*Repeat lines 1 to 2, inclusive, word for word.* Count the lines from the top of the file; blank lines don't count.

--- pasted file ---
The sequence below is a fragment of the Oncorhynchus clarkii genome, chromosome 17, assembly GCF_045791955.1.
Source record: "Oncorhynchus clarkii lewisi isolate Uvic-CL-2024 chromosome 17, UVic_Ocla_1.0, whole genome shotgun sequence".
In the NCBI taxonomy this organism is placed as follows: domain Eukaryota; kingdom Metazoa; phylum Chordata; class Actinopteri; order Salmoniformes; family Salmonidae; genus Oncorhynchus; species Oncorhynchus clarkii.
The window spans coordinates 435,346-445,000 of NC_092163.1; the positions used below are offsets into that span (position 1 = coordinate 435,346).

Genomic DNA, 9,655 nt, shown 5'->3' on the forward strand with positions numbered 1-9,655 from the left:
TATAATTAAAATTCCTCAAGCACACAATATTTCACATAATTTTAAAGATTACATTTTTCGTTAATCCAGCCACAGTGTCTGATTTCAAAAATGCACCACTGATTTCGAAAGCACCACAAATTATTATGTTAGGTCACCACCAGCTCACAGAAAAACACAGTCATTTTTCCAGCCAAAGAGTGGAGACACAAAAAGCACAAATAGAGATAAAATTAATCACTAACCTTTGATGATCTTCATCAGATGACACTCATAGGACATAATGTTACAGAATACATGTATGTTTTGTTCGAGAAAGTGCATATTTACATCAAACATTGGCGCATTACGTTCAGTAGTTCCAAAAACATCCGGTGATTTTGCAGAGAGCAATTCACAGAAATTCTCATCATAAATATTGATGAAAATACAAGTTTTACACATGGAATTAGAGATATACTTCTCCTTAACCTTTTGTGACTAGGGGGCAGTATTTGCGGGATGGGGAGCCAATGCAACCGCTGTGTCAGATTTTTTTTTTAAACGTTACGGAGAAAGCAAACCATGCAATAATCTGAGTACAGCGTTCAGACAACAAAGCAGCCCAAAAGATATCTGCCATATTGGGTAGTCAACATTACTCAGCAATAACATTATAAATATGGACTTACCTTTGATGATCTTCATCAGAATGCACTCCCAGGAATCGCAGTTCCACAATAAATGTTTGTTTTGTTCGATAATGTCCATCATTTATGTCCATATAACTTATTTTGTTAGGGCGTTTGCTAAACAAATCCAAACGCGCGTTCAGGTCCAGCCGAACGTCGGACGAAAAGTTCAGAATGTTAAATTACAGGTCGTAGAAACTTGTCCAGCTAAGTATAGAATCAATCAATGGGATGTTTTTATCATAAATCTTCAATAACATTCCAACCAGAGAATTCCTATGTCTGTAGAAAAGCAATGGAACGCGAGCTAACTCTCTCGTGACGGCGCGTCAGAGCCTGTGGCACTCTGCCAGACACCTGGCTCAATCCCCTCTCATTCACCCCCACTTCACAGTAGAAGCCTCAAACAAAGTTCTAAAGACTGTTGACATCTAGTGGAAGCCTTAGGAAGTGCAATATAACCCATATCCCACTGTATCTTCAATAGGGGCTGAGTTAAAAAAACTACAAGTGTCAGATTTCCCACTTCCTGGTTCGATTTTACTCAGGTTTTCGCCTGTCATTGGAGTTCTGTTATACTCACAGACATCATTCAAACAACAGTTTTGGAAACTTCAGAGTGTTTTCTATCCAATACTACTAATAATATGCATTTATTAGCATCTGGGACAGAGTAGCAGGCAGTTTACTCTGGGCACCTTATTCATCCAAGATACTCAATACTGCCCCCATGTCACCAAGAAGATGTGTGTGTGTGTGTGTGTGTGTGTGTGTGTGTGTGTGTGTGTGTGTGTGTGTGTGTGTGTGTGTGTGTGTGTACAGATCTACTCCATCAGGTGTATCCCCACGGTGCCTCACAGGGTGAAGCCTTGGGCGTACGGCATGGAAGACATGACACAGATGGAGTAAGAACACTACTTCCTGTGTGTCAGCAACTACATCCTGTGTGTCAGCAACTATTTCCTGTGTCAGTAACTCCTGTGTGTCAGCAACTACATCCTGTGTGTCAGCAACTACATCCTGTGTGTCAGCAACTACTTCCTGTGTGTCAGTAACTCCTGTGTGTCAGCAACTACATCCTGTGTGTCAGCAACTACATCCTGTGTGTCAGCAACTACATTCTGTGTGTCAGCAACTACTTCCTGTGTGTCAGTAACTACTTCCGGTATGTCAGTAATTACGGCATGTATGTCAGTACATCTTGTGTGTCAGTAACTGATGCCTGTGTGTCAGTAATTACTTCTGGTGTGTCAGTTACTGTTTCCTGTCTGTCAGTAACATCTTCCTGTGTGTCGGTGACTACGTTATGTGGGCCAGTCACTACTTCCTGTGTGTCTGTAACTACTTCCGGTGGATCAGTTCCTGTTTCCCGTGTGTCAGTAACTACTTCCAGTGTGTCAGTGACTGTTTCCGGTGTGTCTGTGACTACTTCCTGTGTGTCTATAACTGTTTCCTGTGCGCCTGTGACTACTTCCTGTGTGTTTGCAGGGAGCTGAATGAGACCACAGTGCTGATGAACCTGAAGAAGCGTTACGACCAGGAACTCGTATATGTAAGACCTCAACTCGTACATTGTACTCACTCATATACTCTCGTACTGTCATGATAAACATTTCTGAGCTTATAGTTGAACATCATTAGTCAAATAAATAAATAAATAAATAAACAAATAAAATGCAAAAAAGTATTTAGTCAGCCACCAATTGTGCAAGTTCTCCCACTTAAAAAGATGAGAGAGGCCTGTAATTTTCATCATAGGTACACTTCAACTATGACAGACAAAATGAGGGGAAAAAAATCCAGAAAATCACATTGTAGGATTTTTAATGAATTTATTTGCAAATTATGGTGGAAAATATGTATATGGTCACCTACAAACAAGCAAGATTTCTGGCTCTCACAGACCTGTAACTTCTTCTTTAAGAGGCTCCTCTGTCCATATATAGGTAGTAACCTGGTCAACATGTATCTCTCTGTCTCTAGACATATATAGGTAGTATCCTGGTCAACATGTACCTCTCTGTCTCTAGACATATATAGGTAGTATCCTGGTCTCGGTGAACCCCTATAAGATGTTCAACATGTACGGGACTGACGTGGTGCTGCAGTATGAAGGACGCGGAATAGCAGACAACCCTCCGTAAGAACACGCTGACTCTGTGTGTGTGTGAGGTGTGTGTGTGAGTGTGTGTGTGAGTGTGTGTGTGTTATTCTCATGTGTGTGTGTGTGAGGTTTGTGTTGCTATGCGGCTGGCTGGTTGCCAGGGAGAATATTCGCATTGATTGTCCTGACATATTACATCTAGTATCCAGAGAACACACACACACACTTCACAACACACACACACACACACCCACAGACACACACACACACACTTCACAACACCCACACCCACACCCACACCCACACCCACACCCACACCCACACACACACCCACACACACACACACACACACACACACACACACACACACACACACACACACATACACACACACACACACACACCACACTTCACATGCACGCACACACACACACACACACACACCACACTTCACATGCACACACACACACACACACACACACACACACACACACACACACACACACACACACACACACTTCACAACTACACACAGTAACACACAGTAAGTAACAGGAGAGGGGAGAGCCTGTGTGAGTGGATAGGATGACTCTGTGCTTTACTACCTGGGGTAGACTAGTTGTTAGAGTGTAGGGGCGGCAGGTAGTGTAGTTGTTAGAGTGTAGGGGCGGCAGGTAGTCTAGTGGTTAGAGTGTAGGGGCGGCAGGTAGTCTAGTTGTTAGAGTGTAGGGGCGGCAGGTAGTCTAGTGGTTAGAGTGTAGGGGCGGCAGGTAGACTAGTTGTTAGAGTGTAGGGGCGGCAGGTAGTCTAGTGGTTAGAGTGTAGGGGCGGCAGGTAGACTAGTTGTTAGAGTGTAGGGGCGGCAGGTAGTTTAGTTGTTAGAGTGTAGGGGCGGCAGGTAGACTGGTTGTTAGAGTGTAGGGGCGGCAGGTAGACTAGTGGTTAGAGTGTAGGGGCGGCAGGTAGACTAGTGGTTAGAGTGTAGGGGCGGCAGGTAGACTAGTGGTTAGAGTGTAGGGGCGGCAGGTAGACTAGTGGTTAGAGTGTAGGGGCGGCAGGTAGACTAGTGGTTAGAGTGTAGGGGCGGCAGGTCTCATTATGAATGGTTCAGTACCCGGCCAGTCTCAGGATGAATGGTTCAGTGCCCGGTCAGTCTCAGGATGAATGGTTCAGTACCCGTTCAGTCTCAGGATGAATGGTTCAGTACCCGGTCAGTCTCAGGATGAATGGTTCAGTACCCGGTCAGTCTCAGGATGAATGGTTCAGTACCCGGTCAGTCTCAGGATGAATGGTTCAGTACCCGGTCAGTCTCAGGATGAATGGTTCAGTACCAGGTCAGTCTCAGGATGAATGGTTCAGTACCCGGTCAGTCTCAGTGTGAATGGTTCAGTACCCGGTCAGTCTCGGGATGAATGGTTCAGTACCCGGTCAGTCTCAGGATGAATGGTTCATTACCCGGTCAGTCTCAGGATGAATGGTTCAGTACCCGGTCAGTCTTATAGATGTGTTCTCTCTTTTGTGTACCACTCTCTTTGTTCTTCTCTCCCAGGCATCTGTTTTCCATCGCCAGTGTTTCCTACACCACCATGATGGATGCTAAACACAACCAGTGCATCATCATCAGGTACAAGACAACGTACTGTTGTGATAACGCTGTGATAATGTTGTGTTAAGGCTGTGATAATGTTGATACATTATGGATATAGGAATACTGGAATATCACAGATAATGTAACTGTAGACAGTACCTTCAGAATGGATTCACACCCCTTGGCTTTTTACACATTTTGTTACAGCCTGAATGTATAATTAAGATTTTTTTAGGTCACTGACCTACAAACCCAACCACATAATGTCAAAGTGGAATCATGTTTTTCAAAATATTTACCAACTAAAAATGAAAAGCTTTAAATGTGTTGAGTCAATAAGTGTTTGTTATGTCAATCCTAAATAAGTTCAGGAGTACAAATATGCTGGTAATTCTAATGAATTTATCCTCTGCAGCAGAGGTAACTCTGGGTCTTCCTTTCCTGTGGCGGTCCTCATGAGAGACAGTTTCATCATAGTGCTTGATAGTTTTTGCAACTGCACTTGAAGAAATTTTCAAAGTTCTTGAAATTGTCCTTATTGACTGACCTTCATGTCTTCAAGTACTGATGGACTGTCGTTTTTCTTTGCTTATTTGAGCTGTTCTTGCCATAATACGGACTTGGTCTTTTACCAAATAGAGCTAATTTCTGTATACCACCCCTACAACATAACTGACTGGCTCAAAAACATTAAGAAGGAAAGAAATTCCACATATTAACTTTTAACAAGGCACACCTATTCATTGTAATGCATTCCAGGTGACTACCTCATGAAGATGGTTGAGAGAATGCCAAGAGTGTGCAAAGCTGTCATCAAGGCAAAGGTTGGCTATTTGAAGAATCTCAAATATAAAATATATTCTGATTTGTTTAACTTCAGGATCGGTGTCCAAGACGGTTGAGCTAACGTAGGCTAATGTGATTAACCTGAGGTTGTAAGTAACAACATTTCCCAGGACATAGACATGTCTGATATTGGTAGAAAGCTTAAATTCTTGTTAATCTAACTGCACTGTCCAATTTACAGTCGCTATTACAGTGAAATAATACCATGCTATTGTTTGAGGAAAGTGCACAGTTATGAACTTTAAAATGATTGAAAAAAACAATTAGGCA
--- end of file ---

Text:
The sequence below is a fragment of the Oncorhynchus clarkii genome, chromosome 17, assembly GCF_045791955.1.
Source record: "Oncorhynchus clarkii lewisi isolate Uvic-CL-2024 chromosome 17, UVic_Ocla_1.0, whole genome shotgun sequence".